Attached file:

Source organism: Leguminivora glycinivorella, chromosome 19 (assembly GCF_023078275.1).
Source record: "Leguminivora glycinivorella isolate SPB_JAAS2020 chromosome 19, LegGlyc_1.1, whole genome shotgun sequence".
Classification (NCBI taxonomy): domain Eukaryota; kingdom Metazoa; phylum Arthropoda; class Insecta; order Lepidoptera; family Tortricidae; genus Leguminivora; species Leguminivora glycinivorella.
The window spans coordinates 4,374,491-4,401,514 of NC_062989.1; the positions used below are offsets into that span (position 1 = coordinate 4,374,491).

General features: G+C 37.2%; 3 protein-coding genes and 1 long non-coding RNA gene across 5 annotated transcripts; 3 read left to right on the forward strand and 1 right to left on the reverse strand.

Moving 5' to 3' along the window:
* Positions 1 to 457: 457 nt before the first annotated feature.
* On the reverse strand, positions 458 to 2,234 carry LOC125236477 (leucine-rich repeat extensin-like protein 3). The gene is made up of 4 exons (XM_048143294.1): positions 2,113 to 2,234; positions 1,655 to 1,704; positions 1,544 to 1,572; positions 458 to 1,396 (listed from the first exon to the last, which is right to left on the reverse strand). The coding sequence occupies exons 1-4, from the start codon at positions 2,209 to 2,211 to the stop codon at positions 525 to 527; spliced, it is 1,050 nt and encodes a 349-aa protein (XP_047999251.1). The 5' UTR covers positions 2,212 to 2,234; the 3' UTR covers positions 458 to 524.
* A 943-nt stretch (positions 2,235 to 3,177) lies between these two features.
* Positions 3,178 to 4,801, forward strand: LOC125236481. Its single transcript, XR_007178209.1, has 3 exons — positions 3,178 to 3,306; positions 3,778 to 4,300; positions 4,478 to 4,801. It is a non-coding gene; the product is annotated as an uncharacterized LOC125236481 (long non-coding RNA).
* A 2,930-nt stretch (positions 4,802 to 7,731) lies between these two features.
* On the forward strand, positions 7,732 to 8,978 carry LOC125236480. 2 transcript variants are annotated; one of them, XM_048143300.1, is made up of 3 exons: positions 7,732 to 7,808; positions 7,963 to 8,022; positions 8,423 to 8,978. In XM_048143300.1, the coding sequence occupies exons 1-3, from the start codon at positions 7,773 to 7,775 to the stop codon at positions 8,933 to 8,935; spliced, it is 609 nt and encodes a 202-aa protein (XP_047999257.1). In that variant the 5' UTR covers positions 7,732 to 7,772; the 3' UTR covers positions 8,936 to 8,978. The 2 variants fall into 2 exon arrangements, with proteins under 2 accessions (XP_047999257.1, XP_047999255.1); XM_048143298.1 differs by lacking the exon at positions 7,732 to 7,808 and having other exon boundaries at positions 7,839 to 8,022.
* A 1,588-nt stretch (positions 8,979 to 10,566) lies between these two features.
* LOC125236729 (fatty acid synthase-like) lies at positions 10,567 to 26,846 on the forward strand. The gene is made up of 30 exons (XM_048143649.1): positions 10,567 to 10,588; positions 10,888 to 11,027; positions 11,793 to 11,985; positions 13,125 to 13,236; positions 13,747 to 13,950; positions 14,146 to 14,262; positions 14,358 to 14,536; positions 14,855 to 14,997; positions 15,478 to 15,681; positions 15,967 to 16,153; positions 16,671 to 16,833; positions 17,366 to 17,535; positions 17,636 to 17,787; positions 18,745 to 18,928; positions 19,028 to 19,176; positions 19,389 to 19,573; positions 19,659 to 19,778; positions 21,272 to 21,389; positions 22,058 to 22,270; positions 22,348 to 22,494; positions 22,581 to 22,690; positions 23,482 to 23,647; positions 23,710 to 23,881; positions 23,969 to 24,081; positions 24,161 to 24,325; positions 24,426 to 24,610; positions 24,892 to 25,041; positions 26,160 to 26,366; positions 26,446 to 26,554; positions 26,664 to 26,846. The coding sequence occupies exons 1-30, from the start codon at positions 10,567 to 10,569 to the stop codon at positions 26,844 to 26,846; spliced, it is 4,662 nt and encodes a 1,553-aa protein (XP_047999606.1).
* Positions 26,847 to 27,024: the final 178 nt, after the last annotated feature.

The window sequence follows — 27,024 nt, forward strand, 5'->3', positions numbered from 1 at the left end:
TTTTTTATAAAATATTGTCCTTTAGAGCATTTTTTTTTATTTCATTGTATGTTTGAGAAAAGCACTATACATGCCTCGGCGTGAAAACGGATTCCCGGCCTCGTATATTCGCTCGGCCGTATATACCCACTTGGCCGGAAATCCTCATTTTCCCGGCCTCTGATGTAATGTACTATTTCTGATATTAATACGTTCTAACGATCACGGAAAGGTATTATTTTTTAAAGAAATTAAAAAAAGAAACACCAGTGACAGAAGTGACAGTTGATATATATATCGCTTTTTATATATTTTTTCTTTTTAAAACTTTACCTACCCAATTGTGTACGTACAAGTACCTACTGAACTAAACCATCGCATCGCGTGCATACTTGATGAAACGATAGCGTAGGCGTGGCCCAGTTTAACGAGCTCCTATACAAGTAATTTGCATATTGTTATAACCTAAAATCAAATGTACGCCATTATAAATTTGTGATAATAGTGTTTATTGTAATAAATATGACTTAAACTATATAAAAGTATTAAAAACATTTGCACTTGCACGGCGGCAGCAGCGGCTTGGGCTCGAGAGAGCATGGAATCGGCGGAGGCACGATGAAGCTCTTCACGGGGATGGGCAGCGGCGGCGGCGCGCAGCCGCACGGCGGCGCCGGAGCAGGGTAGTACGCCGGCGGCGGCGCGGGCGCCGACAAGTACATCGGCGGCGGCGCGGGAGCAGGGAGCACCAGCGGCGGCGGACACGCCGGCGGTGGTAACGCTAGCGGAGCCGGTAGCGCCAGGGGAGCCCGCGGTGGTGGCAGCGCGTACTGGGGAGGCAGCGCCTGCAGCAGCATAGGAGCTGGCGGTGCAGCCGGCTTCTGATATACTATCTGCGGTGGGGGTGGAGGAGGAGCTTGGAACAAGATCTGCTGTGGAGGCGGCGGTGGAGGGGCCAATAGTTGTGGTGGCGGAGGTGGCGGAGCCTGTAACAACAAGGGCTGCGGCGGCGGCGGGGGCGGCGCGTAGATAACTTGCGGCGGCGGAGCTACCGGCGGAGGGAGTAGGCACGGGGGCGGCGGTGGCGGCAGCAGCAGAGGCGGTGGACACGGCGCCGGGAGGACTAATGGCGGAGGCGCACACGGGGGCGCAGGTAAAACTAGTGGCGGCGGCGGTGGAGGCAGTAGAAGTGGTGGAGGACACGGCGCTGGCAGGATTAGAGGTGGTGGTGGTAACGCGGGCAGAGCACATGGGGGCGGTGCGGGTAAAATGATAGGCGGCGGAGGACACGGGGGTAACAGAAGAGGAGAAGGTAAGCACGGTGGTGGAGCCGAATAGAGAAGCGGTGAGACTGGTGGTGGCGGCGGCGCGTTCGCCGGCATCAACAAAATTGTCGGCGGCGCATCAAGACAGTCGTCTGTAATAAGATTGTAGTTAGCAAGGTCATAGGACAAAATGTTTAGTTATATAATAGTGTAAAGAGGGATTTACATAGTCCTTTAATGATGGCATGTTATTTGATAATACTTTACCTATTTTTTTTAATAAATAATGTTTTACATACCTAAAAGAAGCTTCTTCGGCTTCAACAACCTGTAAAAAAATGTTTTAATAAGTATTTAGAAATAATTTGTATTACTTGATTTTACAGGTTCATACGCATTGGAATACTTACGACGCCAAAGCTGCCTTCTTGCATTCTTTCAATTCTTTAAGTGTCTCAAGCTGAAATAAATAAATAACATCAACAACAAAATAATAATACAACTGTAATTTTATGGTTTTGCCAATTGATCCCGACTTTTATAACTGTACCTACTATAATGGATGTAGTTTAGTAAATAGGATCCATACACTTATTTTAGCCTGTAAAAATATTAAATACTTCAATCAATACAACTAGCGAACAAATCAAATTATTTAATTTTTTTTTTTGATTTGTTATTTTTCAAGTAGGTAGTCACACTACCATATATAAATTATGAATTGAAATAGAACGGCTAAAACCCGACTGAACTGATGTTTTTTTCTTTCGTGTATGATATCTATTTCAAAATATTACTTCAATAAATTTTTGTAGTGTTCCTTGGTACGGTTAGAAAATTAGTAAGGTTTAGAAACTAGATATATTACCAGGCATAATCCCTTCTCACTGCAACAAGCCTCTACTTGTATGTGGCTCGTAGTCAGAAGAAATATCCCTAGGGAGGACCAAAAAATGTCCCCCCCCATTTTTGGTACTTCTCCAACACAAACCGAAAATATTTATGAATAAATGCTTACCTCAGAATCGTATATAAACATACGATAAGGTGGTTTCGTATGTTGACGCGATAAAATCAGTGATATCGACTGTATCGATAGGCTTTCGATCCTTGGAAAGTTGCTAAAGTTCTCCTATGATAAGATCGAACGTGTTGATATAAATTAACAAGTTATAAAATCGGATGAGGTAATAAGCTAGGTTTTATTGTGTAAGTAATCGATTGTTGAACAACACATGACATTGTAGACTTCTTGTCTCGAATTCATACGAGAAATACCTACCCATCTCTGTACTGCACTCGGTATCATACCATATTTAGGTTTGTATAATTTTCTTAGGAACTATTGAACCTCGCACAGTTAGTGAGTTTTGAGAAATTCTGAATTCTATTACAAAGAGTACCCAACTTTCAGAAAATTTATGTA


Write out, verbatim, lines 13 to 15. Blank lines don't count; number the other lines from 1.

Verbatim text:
* A 1,588-nt stretch (positions 8,979 to 10,566) lies between these two features.
* LOC125236729 (fatty acid synthase-like) lies at positions 10,567 to 26,846 on the forward strand. The gene is made up of 30 exons (XM_048143649.1): positions 10,567 to 10,588; positions 10,888 to 11,027; positions 11,793 to 11,985; positions 13,125 to 13,236; positions 13,747 to 13,950; positions 14,146 to 14,262; positions 14,358 to 14,536; positions 14,855 to 14,997; positions 15,478 to 15,681; positions 15,967 to 16,153; positions 16,671 to 16,833; positions 17,366 to 17,535; positions 17,636 to 17,787; positions 18,745 to 18,928; positions 19,028 to 19,176; positions 19,389 to 19,573; positions 19,659 to 19,778; positions 21,272 to 21,389; positions 22,058 to 22,270; positions 22,348 to 22,494; positions 22,581 to 22,690; positions 23,482 to 23,647; positions 23,710 to 23,881; positions 23,969 to 24,081; positions 24,161 to 24,325; positions 24,426 to 24,610; positions 24,892 to 25,041; positions 26,160 to 26,366; positions 26,446 to 26,554; positions 26,664 to 26,846. The coding sequence occupies exons 1-30, from the start codon at positions 10,567 to 10,569 to the stop codon at positions 26,844 to 26,846; spliced, it is 4,662 nt and encodes a 1,553-aa protein (XP_047999606.1).
* Positions 26,847 to 27,024: the final 178 nt, after the last annotated feature.